How Win Over 150 Co-Workers in 10 Weeks
I recently went from working in a 20-person office to interning in a 300-person one.
And when I arrived on my first day, I had a goal. When I left in mid-August, I wanted to have made a positive impression on my new co-workers. All 300 of them.
Did I make that goal? Well, I’d say I’m friendly with around half the faces I see—pretty good, considering that’s still 150 relationships in 10 weeks! So even though I technically came up short, I’m still counting this challenge a success.
Here are the habits that worked for me.
1. Smiling (For Real)
You know that close-lipped smile you give when you’re trying to be polite? In the past, I’d use that smile to acknowledge employees I didn’t know very well. However, this summer, I committed to giving everyone—stranger or no—a legitimate, teeth-and-all smile.
I found that almost everyone would grin back. In two seconds, we’d create a genuine, enjoyable connection, which would make talking to them in the kitchen or at happy hour that much easier and organic.
I know, this sounds pretty obvious—but how often do you talk to co-workers you don't already know? Basically, I’d chat with anyone who didn’t look like they were in a huge hurry. While I made tea, I’d ask the person getting coffee how his or her morning was going. When washing my hands at the sink, I’d say to the woman next to me, “I’ve never smelled hand soap so yummy!” In the elevator, I’d ask, “Do you know what’s on the 11th floor?”
Obviously, not everyone wants to have a conversation. But most people do, and this was hugely helpful in meeting people.
3. Holding Doors
Getting the door for other people has gone out of style, and I’m not sure why. It doesn’t matter what gender you are—I bet you’ll be surprised how appreciative others will be when you hold the door open for them. And, bonus: One time, holding the door open for the CEO turned into a mini-interview about my career plans.
4. Going to Office Events
I love being around others, but it takes a lot out of me—so it was a challenge to attend office get-togethers.
Nonetheless, I’m really glad I summoned up the energy. There was a ton of “accidental networking;” for example, I started chatting to a couple people by the food table only to learn they were high-level employees in a department I was interested in. After I told them that, they gave me their contact info and asked me to reach out for career advice and job referrals.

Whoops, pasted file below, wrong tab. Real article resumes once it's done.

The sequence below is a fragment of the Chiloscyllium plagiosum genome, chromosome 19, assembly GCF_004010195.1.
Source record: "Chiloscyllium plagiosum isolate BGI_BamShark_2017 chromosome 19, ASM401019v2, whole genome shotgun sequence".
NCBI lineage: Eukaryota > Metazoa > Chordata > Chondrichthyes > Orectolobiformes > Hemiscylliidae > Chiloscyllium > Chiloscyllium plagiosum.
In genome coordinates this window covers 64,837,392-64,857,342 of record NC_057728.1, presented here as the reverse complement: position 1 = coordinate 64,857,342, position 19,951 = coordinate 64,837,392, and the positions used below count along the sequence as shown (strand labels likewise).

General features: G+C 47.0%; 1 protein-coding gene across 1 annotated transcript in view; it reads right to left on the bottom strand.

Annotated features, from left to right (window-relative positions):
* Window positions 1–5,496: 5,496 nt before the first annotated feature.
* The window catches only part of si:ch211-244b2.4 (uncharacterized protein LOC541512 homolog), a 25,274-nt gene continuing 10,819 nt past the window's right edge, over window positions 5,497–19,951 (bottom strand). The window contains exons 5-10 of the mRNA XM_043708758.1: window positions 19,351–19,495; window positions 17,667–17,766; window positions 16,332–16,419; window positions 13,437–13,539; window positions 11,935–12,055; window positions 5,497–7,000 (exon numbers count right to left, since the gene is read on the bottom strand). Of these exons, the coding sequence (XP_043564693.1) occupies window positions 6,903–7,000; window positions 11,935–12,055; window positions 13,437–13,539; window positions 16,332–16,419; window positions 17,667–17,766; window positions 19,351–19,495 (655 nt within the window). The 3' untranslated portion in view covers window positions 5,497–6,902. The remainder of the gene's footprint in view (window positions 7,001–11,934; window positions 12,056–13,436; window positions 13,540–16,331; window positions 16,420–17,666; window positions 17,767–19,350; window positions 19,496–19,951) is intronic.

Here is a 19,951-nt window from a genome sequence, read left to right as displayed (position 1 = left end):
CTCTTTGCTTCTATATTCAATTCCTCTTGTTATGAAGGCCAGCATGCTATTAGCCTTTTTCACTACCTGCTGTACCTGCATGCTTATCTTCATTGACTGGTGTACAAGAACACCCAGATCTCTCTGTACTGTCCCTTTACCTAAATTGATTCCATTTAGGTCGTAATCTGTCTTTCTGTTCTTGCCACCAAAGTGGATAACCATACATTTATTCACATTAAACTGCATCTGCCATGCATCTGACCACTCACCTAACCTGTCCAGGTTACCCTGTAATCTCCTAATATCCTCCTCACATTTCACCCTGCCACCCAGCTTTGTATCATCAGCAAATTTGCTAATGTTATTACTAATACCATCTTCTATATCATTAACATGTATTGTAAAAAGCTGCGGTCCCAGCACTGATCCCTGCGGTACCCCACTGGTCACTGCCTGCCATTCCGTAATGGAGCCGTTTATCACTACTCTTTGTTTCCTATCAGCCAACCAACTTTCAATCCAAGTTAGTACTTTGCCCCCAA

Plus, going to all these non-mandatory events raised my office visibility.
5. Asking, “Can I Help?”
Whenever I saw anyone doing anything physical (stocking the fridge with soda, unloading the dishwasher, delivering mail to people’s desks), I’d ask, “Can I help?
This habit gave me a huge reputation boost—and not just with the person I was asking, but everyone who heard me ask as well.
It shows you’re a team player and that you don’t have an ego, which I think is great for anyone, whether you’re entry-level or in the C-suite.
Of course, you’ll have days where this feels impossible—but whenever you have a few seconds, just ask.
6. Connecting on LinkedIn
Even if I just met someone for a second or two, after I went back to my desk, I’d immediately send a LinkedIn invite. Sarah from Advertising probably wouldn’t have remembered me from our short encounter alone, but the request reinforced my name, face, and title in her mind.
Also, it gave us something to discuss the next time we ran into each other. I could say something like, “Hey, I saw you worked at Ogilvy straight out of college—I’ve always been interested in that agency. What did you think of the culture?”
7. Asking People to Lunch or Coffee
Informational interviews aren’t just useful when you want to network or get insight into a job or company. They’re also a super sneaky way to make friends.
After I met someone who seemed interesting and connected with him or her on LinkedIn, I’d send a message along the lines of:
Thanks again for showing me where the Sweet’N Low was! If you’ve got any free time this week, I’d love to grab lunch somewhere near the office and hear more about what your work for the Product team.
More often than not, these interviews turned into fun conversations. And even if they stayed purely educational? Well, then I got to learn useful information about another role or company department.
Yesterday was actually my last day in the office. As I walked around, saying my final goodbyes, I was struck by how effective all of these small habits really were. I had the privilege of meeting some really cool, talented people—and I barely had to travel from my desk to do it! I hope these strategies help you do the same.